The Community Warehouse
Re-imagining and rebuilding Milwaukee
These projects have met various levels of success, but they all share one common denominator: They have done little to help the city’s most vulnerable residents. Urban redevelopment often means the displacement of low-income individuals and families, and that characteristic has marked many renewal efforts in Milwaukee. At the same time, there is a sense that these strategies also haven’t done enough to stem the tide of disinvestment within the city. Abandoned structures now dot the city’s landscape as local government struggles financially to keep its head above water.
It is within this troubled environment that groups like Community Warehouse have the potential to remake the city. Located in the building that once housed the Blackhawk Tannery, Community Warehouse (521 S. Ninth St.) shares a block with a host of vacant structures. From Ninth Street, the group’s home looks rather unremarkable: I had driven by it a host of times without ever noticing it. Yet what is happening inside of Community Warehouse is remarkable. The former tannery has been transformed into a sort of D.I.Y. Home Depot, with shelves upon shelves stocked with new home and facility improvement materials. From windows to doors to paint and even bathtubs, Community Warehouse has it in stock.
And there is a specific customer base for such an inventory. Community Warehouse is a membership organization, with members consisting of community residents, nonprofit organizations, and property owners who live and work within a zone marked for redevelopment by Milwaukee’s Community Development Grants Administration—a space that extends north to Silver Spring Road, south to Cleveland Avenue, west to 60th Street, and east to First Street. These members—who come from some of the city’s most impoverished neighborhoods—can purchase home improvement materials at a price approximately 75% off original retail value.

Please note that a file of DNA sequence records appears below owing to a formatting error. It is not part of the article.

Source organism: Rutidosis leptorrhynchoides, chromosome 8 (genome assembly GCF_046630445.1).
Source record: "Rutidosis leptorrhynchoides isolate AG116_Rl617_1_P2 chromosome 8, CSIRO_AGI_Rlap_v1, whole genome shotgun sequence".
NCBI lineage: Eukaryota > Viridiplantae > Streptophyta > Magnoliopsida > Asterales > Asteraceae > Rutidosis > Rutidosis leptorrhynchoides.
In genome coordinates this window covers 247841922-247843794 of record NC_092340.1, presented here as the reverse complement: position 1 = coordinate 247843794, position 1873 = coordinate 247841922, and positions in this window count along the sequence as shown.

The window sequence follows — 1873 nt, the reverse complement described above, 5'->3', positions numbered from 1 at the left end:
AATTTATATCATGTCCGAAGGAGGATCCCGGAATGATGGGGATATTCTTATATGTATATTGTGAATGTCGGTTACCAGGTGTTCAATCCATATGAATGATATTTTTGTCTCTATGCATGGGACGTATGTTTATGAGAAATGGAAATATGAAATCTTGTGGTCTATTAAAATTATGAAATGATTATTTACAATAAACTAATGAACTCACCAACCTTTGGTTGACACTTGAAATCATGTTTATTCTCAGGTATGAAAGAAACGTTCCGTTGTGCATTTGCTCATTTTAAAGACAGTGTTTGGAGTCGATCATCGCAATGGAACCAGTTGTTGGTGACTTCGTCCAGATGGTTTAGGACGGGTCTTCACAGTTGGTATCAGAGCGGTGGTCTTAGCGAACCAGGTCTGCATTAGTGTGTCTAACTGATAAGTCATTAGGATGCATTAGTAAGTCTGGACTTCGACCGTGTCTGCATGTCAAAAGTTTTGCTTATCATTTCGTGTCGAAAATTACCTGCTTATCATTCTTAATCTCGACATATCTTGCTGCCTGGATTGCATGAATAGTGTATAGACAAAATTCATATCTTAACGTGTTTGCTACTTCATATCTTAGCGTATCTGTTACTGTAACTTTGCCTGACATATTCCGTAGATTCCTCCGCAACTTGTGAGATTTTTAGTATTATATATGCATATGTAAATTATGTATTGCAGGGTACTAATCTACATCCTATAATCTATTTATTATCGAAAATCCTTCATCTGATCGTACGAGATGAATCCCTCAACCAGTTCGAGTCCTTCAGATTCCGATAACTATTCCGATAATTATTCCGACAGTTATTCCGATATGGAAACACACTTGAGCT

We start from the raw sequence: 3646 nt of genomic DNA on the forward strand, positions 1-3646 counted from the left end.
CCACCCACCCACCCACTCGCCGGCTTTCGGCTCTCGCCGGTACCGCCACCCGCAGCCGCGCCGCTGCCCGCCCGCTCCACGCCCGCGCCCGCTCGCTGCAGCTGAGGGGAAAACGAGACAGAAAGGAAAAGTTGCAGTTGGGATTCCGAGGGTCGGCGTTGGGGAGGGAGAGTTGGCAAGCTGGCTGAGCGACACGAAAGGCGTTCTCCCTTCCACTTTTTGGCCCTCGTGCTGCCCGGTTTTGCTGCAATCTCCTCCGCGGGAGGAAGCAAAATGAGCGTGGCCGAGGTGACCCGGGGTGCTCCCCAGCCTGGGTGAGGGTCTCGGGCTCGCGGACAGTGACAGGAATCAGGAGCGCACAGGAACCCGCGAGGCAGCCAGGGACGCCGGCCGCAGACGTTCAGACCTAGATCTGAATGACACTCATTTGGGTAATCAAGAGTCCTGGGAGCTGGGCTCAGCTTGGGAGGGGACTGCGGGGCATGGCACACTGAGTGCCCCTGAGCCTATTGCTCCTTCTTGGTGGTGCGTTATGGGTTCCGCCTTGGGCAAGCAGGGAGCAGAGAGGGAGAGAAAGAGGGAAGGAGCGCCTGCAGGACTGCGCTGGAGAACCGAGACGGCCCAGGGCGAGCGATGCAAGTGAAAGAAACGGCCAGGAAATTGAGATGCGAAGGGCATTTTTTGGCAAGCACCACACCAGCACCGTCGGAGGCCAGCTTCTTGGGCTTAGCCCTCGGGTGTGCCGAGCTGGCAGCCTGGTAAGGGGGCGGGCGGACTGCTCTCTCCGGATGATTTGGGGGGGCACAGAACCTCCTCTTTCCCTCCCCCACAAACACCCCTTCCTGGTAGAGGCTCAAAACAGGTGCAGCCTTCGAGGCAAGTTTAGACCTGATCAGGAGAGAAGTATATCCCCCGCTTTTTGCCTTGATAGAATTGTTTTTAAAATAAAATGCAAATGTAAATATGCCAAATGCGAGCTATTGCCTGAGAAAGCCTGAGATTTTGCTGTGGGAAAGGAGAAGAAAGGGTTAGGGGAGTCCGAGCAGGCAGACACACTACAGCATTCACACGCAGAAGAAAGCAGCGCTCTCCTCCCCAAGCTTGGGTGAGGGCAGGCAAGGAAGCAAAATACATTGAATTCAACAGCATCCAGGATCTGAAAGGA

Making It Work
How can the group offer this deep discount? By relying, in great part, on the donations, both material and financial, of a host of manufacturers, retailers, builders, corporations, philanthropic organizations and individuals. But Community Warehouse is also incredibly well run, with two of its chief leaders, Executive Director George Bogdanovich and General Manager Brent Halfwassen, coming from the corporate world. Despite its social goals, Community Warehouse is run like a business.
This approach sets Community Warehouse apart from many of its redevelopment peers. Another point of difference? The group, as Halfwassen stresses, has never taken any city, state or federal money. This position is not due to any anti-government animus, since tax-exempt status is an indirect government subsidy. Rather, they want the flexibility that comes from non-governmental donations.
“I didn’t want them [the government] to give me a bunch of regulations—what I could and couldn’t do,” Bogdanovich explains.
“I don’t think government is the answer. I’m not even sure that organizations like ourselves are a part of the answer,” Halfwassen notes. “It’s not like the private sector is the answer either. There almost has to be a cultural mentality shift.”
At the heart of this shift is the fact that we must believe urban redevelopment can be a bottom-up endeavor, with neighborhood residents playing crucial roles in rebuilding their immediate surroundings. Community Warehouse is thinking small. But it is on this micro-level where true community is built—figuratively and, in the case of the efforts of Community Warehouse to improve the homes of the city’s poorest inhabitants, literally as well.